After two weeks of learning about the Danube and the “Danubian” regions, one truly feels the power of its presence. It is not merely a river that flows from start to finish, it is a physical division between nations, it can construct and deconstruct ties between countries who seek its refuge. Fascinating, how an inanimate object that one would otherwise disregard can form such intricately woven relationships between people on either side. It is almost majestic in a way; and perhaps that is the reason that the brilliant Italian artist and architect Gian Lorenzo Bernini decided to ever so magnificently sculpture the four major rivers of the world – the Danube, Nile, Ganges and Río de la Plata (representing Europe, Africa, Asia and the Americas respectively) – into a structure in 1651, dubbing it the Fontana dei Quattro Fiumi (Fountain of the Four Rivers).
In each of his previous sculptures, Bernini had hidden metaphorical representations. This one was no different.
In the sculpture, the Danube is the figure with his hair tied back turned towards a horse with a fish beneath him. It is touching the Pope’s personal coat of arms. It is a mystery why Bernini decided to symbolize the Danube over the Tiber in his representations of Europe. Nonetheless, the fact that the Danube is manifested as the River God of Europe truly is a title worthy of its name; as Karl Markus once said in “The Teachings of the Danube” in 1995: “The Danube is all along the river of Europe: the Danube is an experiment that affects the whole world, what goes awry here can fail anywhere and everywhere; that which succeeds here gives us hope for other places.” Although this was written almost 35 decades later, perhaps Bernini had thought the same, or maybe something else entirely inspired him to choose the Danube over the Tiber – possibly its proximity to Rome (where the fountain was sculpted and put on display for the world to see).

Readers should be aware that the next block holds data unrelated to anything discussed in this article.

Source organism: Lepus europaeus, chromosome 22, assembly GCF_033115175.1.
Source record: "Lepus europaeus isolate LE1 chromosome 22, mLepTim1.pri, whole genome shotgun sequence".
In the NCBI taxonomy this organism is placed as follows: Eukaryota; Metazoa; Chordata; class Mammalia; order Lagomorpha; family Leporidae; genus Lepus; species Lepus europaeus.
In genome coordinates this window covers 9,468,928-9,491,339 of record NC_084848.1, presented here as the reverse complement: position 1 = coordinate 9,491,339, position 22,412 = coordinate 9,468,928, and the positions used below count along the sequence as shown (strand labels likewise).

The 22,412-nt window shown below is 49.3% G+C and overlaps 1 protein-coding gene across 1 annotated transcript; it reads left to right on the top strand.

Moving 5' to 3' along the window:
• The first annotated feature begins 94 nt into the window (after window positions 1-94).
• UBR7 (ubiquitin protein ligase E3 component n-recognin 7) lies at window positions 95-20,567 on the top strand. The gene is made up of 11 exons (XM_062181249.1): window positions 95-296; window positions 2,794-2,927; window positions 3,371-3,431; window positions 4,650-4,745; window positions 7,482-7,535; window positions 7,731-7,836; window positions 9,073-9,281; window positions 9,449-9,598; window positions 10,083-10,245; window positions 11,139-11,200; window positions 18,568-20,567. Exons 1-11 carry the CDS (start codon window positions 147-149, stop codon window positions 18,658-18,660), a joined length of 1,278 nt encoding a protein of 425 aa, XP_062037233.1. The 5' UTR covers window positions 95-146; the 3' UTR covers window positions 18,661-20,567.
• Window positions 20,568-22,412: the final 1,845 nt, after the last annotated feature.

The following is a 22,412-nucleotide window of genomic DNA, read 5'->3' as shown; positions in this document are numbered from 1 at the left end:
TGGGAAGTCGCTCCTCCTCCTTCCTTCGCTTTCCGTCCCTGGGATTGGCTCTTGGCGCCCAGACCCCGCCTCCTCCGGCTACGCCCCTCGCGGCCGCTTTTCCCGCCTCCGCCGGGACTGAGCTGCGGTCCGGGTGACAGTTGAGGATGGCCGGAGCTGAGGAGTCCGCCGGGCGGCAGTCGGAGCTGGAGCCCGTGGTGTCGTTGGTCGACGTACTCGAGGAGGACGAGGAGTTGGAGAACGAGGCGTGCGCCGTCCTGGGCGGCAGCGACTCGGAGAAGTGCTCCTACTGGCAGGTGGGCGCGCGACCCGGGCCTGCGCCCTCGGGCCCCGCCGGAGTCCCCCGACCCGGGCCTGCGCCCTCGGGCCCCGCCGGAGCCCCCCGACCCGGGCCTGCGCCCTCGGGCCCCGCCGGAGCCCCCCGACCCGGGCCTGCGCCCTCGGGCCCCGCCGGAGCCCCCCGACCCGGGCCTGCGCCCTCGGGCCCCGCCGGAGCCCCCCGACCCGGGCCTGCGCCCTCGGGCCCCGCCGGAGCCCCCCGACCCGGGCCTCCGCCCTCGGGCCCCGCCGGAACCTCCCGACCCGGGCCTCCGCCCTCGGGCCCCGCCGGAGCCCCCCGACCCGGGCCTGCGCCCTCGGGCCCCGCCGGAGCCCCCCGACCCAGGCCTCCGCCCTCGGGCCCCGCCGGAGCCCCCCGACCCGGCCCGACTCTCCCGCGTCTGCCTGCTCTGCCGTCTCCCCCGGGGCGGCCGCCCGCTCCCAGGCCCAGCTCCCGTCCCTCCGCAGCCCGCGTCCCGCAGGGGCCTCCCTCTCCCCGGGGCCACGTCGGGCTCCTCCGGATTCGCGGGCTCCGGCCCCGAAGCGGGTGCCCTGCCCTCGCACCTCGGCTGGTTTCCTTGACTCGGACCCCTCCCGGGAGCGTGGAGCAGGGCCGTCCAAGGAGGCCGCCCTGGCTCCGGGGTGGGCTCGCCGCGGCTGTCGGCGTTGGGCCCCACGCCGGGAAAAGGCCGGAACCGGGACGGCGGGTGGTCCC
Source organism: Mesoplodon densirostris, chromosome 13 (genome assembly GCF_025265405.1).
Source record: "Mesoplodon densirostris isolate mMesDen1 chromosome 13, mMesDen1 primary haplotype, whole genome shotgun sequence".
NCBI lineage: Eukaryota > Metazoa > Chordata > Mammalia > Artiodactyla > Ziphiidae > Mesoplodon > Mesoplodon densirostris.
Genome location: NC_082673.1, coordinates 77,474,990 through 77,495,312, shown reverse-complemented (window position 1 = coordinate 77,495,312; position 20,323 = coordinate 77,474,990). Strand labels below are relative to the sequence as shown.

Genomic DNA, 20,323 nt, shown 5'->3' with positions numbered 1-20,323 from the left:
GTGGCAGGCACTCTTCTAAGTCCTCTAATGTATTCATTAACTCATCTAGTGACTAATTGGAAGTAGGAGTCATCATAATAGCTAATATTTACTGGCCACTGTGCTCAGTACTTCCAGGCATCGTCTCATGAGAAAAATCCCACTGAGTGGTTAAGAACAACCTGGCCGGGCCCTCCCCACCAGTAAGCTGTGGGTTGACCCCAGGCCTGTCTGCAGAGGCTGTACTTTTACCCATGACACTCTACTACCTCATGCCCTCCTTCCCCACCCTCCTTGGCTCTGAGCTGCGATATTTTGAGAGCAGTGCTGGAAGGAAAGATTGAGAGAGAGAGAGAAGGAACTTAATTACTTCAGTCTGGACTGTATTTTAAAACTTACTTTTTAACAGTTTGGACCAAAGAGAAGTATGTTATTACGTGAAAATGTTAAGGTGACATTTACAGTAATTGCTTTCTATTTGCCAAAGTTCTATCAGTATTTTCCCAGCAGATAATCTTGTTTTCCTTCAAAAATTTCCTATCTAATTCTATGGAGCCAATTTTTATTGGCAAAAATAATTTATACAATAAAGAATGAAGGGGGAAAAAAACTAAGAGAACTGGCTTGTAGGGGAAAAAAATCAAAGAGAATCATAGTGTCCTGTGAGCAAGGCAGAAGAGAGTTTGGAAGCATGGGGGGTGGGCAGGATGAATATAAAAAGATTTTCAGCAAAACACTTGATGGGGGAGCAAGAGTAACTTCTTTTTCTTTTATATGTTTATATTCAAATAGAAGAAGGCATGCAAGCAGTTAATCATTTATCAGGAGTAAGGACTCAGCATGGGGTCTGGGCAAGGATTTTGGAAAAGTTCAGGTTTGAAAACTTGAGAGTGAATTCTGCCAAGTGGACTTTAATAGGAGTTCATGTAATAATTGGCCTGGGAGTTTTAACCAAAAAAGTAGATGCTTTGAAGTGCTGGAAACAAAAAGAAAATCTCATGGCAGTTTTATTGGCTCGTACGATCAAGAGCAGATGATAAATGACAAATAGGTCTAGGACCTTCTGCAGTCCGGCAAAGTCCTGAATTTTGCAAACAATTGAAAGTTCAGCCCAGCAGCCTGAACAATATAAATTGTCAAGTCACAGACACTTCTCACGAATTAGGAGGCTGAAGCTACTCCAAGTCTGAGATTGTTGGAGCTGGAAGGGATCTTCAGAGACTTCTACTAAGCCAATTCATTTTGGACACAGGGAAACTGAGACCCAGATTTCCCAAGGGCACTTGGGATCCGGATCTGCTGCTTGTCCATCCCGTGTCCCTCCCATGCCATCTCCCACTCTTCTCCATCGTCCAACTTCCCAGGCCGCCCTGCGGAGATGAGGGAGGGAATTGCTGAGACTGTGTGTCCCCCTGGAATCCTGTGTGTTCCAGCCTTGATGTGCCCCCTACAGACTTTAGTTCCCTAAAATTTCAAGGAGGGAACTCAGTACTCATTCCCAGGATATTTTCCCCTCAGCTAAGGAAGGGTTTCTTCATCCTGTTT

Out of interest, it is intriguing to speak about the other three River Gods as well and the allegories with which they hold. The Ganges (representing Asia) is seen carrying a long oar; a clever representation of the river’s navigability for it was noted several times as being “large and navigable”.
The Nile’s head is draped with a loose piece of cloth, representing the fact that at the time, no one knew exactly where the Nile’s source was. In between the Nile and the Ganges figures, a lion and a palm tree are sculpted – native to both Africa and Asia.
Lastly, the Rio de la Plata is sitting on top of a pile of coins, a symbol of all the riches America could offer to Europe – the word plata means “silver” in Spanish. The figure also appears terrified by a snake – symbolizing rich men’s fear that their money would be stolen.
Being able to graciously manifest the four rivers into such eloquently sculpted figures where each is intimately detailed and adorned with cultural representations is something truly majestic. A simple yet imperially fashioned fountain in the heart of busy Rome elegantly paints the idea of interconnectedness and intercontinental unity, traits that we have all aspired to gain after these two adventurous weeks in this program.
- Ghadeer Emara